Anthony Fisher BURCHER DFM

BURCHER, Anthony Fisher

Service Numbers: O21979, 021979
Enlisted: 11 December 1940
Last Rank: Flight Lieutenant
Last Unit: No. 617 Squadron (RAF)
Born: North Sydney, New South Wales, Australia, 15 March 1922
Home Town: Snug, Tasmania
Schooling: Department of Agriculture Diploma Student
Occupation: Wool Sorter
Died: Natural Causes, Snug, Tasmania, Australia, 9 August 1995, aged 73 years
Cemetery: Not yet discovered
Memorials: Ballarat Australian Ex-Prisoners of War Memorial
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World War 2 Service

11 Dec 1940: Enlisted Royal Australian Air Force, Flight Lieutenant, O21979
1 Feb 1941: Promoted Royal Australian Air Force, Leading Aircraftman
1 Sep 1941: Promoted Royal Australian Air Force, Sergeant
14 Nov 1942: Promoted Pilot Officer
14 May 1943: Promoted Royal Australian Air Force, Flying Officer, Promoted F/O before Dams Raid.
16 May 1943: Involvement Royal Australian Air Force, Pilot Officer, 021979, No. 617 Squadron (RAF), Air War NW Europe 1939-45, Rear Gunner ED 925 'AJ-M' lost at Mohne Dam.
18 May 1943: Involvement Royal Australian Air Force, Pilot Officer, 021979, No. 617 Squadron (RAF), Prisoners of War
14 Nov 1944: Promoted Royal Australian Air Force, Flight Lieutenant
14 Feb 1952: Discharged Royal Australian Air Force, Flight Lieutenant, O21979

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Biography contributed by Steve Larkins

Anthony Fisher BURCHER, DFM (1922-1995)

Tony Burcher was one of the 19 Australian 'Dambusters' who flew on the famous Dams Raid on 16/17 May 1943.  He was the rear gunner of Lancaster Aj-M 'M for Mother' tail number ED-925, flown by RAF Flight Lieutenant John Hopgood.  Their aircraft was hit by AA fire on the way to the target, they lost an engine and Hopgood was seriously wounded but they decided to press on.  They were hit again by AA fire on their bombing run, second in line behind the leader AJ-G flown by raid commander Wing Commander Guy Gibson.  The flack took out another engine and prevented the bomb release working properly although they got it away - late.  Hopgood, already seriously wounded struggled to gain height to give the crew a chance to bail out, but only three got out.  Tony Burcher had helped the badly wounded Wireless Operator Sergenat Minchin out of the aircraft but he did not survive the jump and Burcher was blown clear as the aircraft exploded.  He hit the tailplane of the aircraft on his way out breaking his back, and broke a kneecap as well.  He landed seriously injured and after attempted evasion, impaired by his injuries, he was captured and spent the rest of the war as a PoW.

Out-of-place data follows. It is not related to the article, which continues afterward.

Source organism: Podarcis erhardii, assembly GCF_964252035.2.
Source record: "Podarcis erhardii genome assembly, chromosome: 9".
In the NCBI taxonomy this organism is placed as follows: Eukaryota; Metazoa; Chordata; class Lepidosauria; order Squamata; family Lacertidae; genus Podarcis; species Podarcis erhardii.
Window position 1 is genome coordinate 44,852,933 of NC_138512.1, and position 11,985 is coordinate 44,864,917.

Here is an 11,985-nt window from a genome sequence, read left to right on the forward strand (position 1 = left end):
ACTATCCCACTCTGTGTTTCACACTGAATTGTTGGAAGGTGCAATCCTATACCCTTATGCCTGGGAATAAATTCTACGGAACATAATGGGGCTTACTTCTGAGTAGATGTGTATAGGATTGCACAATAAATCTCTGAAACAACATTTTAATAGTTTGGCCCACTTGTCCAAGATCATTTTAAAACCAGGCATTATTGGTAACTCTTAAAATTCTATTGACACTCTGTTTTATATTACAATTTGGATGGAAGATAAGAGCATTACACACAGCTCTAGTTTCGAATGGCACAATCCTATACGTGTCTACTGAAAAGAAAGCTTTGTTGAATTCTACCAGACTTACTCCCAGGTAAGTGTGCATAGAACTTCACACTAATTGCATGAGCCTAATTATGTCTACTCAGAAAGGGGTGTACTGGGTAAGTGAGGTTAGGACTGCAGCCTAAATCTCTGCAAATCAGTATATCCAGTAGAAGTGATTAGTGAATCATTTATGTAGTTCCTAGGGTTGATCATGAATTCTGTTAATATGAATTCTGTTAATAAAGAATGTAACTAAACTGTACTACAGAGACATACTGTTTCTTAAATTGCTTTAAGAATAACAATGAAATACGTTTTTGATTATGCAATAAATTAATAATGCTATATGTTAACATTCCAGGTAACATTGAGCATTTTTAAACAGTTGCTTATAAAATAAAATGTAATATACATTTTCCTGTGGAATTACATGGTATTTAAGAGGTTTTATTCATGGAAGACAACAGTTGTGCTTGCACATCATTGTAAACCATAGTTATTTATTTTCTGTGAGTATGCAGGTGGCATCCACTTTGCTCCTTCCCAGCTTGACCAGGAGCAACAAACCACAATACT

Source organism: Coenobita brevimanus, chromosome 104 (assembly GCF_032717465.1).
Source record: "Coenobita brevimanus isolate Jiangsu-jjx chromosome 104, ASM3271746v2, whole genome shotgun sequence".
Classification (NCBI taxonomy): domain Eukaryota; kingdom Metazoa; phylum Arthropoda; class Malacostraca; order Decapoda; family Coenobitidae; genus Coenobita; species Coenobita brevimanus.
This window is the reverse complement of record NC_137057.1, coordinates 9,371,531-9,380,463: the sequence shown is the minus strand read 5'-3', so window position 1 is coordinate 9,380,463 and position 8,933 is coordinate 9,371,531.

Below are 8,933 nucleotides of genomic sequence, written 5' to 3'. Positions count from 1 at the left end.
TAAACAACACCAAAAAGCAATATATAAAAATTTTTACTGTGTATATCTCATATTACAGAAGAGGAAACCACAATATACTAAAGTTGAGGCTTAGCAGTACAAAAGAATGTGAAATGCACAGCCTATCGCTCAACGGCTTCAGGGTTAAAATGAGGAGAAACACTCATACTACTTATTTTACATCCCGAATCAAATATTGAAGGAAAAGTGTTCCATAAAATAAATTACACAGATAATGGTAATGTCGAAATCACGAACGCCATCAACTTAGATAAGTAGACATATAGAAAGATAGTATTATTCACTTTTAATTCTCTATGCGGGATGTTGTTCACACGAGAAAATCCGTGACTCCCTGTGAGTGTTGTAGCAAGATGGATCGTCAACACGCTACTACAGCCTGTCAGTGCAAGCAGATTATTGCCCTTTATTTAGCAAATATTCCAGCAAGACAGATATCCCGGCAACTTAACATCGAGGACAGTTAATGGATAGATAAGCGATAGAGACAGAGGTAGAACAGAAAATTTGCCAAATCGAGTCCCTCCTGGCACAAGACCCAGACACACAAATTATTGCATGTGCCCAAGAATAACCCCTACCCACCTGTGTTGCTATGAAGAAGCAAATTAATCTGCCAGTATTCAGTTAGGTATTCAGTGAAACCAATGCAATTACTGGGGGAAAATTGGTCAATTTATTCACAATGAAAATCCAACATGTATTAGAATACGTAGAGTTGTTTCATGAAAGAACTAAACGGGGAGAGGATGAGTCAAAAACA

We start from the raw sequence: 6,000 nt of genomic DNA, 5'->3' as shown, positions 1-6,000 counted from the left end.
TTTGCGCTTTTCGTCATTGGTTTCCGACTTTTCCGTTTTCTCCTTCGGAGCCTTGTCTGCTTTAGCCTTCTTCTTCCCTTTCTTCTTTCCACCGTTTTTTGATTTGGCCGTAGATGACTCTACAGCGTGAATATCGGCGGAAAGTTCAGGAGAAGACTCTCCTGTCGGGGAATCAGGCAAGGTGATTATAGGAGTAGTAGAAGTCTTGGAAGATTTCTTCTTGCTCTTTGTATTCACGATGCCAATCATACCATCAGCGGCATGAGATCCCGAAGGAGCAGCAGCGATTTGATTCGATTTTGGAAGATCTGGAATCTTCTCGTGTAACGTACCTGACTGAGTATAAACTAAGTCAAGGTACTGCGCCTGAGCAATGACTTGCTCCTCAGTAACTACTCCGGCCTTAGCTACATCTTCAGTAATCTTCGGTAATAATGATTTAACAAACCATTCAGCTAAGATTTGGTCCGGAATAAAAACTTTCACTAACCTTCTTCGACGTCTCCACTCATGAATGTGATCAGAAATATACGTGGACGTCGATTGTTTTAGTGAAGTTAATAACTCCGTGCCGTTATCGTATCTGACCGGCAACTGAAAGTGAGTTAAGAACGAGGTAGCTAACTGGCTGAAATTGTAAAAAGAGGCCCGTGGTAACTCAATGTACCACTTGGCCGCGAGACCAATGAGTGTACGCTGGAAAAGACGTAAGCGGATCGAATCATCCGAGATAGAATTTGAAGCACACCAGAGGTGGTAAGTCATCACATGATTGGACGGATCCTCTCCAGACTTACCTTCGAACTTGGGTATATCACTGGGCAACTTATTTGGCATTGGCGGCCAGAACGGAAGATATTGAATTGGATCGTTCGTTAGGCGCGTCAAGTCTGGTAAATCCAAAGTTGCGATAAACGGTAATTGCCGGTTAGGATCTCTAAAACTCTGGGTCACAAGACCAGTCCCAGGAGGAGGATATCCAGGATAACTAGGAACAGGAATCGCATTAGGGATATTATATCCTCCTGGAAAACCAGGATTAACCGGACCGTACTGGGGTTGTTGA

Burcher spent several days in a culvert near where he had come down.  WIth crippling injuries and severed nerves in his back inhibited his realisation of just how much trouble he was in.  As he was trying to crawl across an adjacent road he was spotted by a member of the Hitler Youth, sho contacted the authorities.  Fortunately for Burcher he received excellent treatment, including being placed in a cement cast.  He learned that bomb aimer John Fraser had also made it out of the aircraft relatively safely.  They bioth served out the war as PoW.

Tony Burcher was sent to Stalag Luft III,  which was the scene of the 'Great Escape' in March 1944, ending in tragedy with the deaths of so many escapees.  Tony Burcher was not among them, not having taken art in the Escape.

He survived the war and married Joan Barnes, a WAAF member at 106 Squadron.  They returned to Australia after the War and settled in Sydney before returning to the UK in 1949 when Tony transferrred to the RAF.  He served in Malaya during the Emergency, and later Korea before retiring from the RAF in 1961.  They then returned to Australia settling at Snug, in Tasmania.  Tony's injuries plagued him for the rest of his life, and he was unable to attend the 50th Anniversary in 1993.  He was diagnosed with lung cancer in 1994, and died in 1997 after sucumbing to the disease which afflicted so many of his colleagues.



Burgess, Colin, 2021.'Australia's Dambusters - Flying into Hell with 617 Squadron'.  Simon and Schuster, Sydney ISBN: 9781760859237